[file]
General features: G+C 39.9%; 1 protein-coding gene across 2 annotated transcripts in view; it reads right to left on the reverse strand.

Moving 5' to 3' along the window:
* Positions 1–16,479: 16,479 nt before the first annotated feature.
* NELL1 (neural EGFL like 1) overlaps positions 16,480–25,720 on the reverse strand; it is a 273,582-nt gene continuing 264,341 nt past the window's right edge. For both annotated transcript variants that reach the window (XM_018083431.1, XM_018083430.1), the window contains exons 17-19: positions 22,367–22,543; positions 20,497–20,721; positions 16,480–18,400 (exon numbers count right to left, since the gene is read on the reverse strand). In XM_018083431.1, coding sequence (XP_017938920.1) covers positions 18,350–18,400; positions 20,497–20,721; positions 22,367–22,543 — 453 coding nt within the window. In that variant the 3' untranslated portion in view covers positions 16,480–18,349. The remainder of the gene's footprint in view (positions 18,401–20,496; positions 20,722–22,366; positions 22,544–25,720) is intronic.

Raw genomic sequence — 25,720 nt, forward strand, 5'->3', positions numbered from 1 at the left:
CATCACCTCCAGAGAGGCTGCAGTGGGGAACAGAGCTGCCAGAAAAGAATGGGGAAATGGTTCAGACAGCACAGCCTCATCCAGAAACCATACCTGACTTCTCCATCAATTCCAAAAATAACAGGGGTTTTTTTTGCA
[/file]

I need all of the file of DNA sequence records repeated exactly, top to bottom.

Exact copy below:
General features: G+C 39.9%; 1 protein-coding gene across 2 annotated transcripts in view; it reads right to left on the reverse strand.

Moving 5' to 3' along the window:
* Positions 1–16,479: 16,479 nt before the first annotated feature.
* NELL1 (neural EGFL like 1) overlaps positions 16,480–25,720 on the reverse strand; it is a 273,582-nt gene continuing 264,341 nt past the window's right edge. For both annotated transcript variants that reach the window (XM_018083431.1, XM_018083430.1), the window contains exons 17-19: positions 22,367–22,543; positions 20,497–20,721; positions 16,480–18,400 (exon numbers count right to left, since the gene is read on the reverse strand). In XM_018083431.1, coding sequence (XP_017938920.1) covers positions 18,350–18,400; positions 20,497–20,721; positions 22,367–22,543 — 453 coding nt within the window. In that variant the 3' untranslated portion in view covers positions 16,480–18,349. The remainder of the gene's footprint in view (positions 18,401–20,496; positions 20,722–22,366; positions 22,544–25,720) is intronic.

Raw genomic sequence — 25,720 nt, forward strand, 5'->3', positions numbered from 1 at the left:
CATCACCTCCAGAGAGGCTGCAGTGGGGAACAGAGCTGCCAGAAAAGAATGGGGAAATGGTTCAGACAGCACAGCCTCATCCAGAAACCATACCTGACTTCTCCATCAATTCCAAAAATAACAGGGGTTTTTTTTGCA